The Secret Millionaire
Being ‘The Secret Millionaire’ was a very rare and once in a lifetime privilege. I was given £65.45 to live on for an entire week and was warned that my living conditions would be basic. But when I first glanced at the charismatic but dilapidated camper van that was to be my home for the week, I thought it was a practical joke!

Parking my ‘home on wheels’ safely for the night along the Brighton seafront was a major challenge. As was learning the opening times of public toilets at which I became expert. Nights were cold, sleep was short and I grew tired from being woken up daily at 5am by the daylight coming through the windows of the van. At least I had a safe place to protect me from the elements, and neighbouring van owners made me feel less vulnerable. They were even a source of friendship, inviting me into their ‘homes’ for a cup of tea. The camaraderie of other homeless people in their vans was comforting. I recall Hilary saying, “this is it, this is home and I am proud of it”.  I was of course far better off than others. I met people who slept on benches and hid their limited possessions every morning under the stones of the beach in black sacks to be retrieved at night. I learnt that you never hide your sleeping bag and that you must keep it with you at all times as losing it is unthinkable.

How many millionaires get to live in the varied and challenging world of the homeless?  I realise how lucky I am, and even though my experience was just a small window into another world, it was a unique and life changing one. Never again will I just walk past someone asking for 10p for a cup of tea.

I shall never forget shivering and queuing on the seafront for free food being handed out by Church volunteers. This was one of the most emotive moments of being ‘The Secret Millionaire’. It was when someone in the food queue turned to a lady in front of me and said, “you look too smart, you don’t belong here”, and then turned to me and said, “but you do” that a real chill went down my spine. How easily one could sink into this way of life.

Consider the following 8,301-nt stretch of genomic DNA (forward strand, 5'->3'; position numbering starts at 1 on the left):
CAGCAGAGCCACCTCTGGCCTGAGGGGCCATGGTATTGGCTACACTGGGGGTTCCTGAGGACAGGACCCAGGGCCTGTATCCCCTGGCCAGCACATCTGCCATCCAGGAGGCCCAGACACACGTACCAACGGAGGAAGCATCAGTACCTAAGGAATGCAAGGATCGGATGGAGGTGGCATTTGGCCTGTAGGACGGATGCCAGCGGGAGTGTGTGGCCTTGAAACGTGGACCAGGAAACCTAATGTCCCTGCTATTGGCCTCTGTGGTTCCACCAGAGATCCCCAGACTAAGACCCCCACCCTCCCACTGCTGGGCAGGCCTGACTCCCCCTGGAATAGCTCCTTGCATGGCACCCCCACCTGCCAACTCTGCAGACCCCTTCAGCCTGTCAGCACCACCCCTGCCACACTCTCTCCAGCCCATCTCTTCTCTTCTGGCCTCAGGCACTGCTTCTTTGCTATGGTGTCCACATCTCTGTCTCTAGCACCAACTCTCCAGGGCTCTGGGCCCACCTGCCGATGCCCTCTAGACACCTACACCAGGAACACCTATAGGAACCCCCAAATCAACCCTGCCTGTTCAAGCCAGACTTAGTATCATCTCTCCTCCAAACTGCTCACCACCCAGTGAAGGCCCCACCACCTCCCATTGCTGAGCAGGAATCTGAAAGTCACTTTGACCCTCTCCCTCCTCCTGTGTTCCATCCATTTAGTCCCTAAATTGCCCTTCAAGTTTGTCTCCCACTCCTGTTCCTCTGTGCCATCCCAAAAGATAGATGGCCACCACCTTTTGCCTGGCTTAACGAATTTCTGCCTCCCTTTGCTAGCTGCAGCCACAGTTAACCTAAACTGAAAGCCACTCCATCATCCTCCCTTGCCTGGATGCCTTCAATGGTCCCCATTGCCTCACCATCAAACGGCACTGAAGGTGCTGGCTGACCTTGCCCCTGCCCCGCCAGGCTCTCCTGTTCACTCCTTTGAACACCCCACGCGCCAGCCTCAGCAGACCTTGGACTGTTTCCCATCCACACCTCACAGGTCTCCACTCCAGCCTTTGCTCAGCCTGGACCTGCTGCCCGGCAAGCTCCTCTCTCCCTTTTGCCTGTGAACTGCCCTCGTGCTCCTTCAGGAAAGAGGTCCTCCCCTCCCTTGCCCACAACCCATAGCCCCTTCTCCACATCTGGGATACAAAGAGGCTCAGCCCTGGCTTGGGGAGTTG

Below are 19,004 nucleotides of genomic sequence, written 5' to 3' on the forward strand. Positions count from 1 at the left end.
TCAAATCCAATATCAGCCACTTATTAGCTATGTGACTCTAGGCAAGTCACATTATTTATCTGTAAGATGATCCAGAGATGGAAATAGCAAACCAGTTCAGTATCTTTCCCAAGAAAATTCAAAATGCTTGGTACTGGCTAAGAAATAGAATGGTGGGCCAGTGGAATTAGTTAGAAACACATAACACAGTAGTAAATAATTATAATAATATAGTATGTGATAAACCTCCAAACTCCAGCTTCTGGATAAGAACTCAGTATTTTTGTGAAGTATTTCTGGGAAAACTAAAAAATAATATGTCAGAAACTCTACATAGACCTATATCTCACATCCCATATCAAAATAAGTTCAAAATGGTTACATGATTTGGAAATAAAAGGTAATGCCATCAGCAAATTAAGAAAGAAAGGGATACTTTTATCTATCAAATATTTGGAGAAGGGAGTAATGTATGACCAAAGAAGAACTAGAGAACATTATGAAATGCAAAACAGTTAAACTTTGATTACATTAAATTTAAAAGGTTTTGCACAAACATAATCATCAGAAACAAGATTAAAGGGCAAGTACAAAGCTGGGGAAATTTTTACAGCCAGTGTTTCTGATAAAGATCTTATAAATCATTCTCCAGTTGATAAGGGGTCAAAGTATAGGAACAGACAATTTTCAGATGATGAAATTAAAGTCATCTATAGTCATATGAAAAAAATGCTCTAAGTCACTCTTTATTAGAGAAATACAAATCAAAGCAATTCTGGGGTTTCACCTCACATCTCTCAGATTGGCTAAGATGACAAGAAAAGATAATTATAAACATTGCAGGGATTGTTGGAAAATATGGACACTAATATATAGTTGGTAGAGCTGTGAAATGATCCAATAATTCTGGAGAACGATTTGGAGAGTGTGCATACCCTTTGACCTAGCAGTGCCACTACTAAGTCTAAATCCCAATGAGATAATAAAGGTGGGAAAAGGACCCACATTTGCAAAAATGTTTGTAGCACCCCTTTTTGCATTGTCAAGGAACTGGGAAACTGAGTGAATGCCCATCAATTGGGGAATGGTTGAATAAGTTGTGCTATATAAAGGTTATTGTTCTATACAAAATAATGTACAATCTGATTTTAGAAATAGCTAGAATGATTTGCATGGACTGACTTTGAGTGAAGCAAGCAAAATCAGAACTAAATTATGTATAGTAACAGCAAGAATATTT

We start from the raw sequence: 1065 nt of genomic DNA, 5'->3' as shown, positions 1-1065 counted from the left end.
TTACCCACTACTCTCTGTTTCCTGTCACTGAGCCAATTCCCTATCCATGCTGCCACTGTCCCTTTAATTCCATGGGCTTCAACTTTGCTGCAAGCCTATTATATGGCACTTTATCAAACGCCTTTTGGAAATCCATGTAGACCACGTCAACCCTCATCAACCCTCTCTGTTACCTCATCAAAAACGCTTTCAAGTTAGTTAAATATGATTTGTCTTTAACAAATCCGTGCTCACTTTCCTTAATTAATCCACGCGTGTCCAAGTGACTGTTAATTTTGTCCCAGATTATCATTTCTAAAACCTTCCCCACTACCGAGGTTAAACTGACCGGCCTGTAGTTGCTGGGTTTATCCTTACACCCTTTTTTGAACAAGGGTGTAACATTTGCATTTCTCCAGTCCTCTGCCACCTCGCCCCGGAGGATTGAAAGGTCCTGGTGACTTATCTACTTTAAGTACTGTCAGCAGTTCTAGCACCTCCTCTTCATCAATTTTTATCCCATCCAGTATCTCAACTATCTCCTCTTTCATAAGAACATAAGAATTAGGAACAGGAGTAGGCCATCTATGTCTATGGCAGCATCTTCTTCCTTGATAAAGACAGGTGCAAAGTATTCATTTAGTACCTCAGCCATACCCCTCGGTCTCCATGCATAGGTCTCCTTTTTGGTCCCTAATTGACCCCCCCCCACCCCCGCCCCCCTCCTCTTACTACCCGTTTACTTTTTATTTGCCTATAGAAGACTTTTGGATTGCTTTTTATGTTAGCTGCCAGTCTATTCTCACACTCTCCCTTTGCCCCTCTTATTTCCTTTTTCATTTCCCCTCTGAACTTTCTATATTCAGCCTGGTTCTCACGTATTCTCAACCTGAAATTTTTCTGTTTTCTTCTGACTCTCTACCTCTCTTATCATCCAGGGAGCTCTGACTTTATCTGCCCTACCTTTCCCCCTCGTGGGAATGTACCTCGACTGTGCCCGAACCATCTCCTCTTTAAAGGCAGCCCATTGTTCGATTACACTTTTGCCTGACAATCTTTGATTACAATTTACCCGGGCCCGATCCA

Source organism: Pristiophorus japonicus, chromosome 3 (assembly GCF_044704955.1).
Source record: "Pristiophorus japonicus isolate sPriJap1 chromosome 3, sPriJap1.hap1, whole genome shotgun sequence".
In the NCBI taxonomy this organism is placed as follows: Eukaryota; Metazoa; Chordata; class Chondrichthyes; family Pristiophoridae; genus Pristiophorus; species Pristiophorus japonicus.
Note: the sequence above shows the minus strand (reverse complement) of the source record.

I did not expect to be made homeless. I did expect to track down some phenomenal organisations with some magical people, and on that score I was not disappointed.

The four charities I built relationships with leave me with both a sense of pride in what they do, and a sense of shame that I do so little. I love the diversity between them, how they ‘hit that spot’ within me that I was searching to touch.

The Towner’s Club helps younger people suffering from dementia. Spending time with them reminded me of the dementia sufferers in my former care home but from a whole new angle due to the age of the club members. It is poignant to think, there, but for the grace of God, go I.

Safe and Sorted addresses contemporary social issues for the youth of today. It is rare that anyone can say that they have saved a life. I met someone who in the course of a busy routine has recently saved two teenagers from committing suicide. The organisation is so much deeper than that, with its strategic approach to services for young people who often find themselves on the street with little or no direction.

I love the Moulsecoomb Forest Garden Project as it hit a chord with me. I never flourished at school and firmly believe that you don’t have to flourish at school to flourish at life. The scheme does so much on a budget of only £30,000 a year. It is inspirational what they achieve. Hidden away is a tranquil and natural retreat where everyone is welcome, where anyone can find something and where your path of life can take on a new direction.

The Brighton Unemployed Families Centre Project welcomed me with open arms as a homeless person they could help. Living alone in a van on the seafront I did become lonely and feel low. BUFCP was my home from home and nothing was too much for them to help me with. Inspirational characters who hadn’t known me for more than 24 hours wanted to help put my life on course, invite me to live with them, feed me and give me hope.

Giving gifts to the organisations I supported was a highlight of life, an absolute privilege and a source of great joy. Philanthropy does so much for both the donor and the recipient and I still smile when I think about what I gave, and how I plan to continue giving to good causes in the future.

It is impossible to give a thorough, just, and comprehensive account of my time undercover as ‘The Secret Millionaire’ or the impact it had on me. This website can only give a tiny personal footnote to my days undercover. In order to gain a fuller appreciation of the phenomenal charities and people I met, I urge you to watch the programme on 4OD, I tunes, DVD or live when next broadcasted if you have not already seen it.

Finally a huge thank you to RDF Television and Channel Four for giving me this opportunity, it was phenomenal and I am indeed a very lucky and changed man.
Website © Bradley Reback 2011  |  Website Desgn by Maps
Crashed and on the streets, where would a real homeless person go now?